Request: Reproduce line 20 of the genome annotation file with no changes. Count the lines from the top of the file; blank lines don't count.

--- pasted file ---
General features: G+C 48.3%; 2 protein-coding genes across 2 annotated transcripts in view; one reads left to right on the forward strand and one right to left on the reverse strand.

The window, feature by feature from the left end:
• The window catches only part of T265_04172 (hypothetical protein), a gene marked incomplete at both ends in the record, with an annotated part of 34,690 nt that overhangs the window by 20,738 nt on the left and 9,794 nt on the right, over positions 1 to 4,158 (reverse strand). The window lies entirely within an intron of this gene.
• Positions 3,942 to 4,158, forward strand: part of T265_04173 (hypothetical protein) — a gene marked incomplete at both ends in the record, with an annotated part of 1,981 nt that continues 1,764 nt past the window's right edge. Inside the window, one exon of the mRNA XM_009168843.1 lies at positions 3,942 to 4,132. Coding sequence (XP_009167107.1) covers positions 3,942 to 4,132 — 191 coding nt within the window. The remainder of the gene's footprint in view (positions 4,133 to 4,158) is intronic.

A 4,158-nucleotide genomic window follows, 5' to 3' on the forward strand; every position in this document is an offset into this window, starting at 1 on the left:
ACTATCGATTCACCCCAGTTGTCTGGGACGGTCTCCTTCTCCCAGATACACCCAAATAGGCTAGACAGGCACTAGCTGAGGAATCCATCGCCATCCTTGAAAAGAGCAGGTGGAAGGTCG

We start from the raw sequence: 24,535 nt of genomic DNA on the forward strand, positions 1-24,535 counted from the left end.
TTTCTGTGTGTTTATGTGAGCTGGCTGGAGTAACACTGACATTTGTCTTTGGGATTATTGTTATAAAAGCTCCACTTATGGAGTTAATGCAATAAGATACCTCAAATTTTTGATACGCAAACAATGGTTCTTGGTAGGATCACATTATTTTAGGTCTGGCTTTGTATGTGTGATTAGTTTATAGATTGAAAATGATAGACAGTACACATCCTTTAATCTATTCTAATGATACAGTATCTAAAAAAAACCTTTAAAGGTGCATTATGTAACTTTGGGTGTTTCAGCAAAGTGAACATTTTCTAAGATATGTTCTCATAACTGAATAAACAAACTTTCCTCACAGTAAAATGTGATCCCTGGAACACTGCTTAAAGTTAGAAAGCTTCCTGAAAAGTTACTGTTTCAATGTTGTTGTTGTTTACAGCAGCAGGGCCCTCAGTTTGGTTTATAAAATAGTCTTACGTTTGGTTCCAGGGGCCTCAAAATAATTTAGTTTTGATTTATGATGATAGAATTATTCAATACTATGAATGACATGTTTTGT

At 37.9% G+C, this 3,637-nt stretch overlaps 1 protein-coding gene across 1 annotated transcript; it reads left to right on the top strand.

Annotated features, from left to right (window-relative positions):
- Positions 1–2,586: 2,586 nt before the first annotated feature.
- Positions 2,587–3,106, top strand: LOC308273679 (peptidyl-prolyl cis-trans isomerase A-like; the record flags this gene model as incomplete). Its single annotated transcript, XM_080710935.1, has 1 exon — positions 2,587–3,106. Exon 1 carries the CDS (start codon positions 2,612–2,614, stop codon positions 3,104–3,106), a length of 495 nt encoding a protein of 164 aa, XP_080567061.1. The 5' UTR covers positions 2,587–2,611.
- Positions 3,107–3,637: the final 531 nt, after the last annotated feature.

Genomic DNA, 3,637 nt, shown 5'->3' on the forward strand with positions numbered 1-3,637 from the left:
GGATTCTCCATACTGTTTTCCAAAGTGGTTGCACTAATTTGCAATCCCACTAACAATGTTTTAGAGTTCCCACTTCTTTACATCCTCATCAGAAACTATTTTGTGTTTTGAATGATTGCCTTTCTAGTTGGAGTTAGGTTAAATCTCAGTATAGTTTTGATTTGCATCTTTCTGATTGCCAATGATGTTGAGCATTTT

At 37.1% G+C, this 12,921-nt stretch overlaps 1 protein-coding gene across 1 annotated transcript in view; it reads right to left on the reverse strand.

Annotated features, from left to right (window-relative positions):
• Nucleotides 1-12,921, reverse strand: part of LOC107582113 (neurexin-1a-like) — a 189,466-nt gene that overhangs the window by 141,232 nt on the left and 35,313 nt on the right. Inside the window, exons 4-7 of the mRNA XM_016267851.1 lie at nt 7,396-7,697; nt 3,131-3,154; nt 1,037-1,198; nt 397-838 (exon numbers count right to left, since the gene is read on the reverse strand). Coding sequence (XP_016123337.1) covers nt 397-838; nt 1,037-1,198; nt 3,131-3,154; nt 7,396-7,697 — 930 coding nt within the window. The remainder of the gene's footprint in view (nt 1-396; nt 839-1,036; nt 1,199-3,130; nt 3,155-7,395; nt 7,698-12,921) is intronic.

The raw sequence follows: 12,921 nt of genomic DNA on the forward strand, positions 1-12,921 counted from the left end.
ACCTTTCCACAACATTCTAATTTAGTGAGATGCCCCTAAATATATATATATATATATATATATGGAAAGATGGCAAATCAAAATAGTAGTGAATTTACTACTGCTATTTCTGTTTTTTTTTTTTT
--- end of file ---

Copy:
ACCTTTCCACAACATTCTAATTTAGTGAGATGCCCCTAAATATATATATATATATATATATATGGAAAGATGGCAAATCAAAATAGTAGTGAATTTACTACTGCTATTTCTGTTTTTTTTTTTTT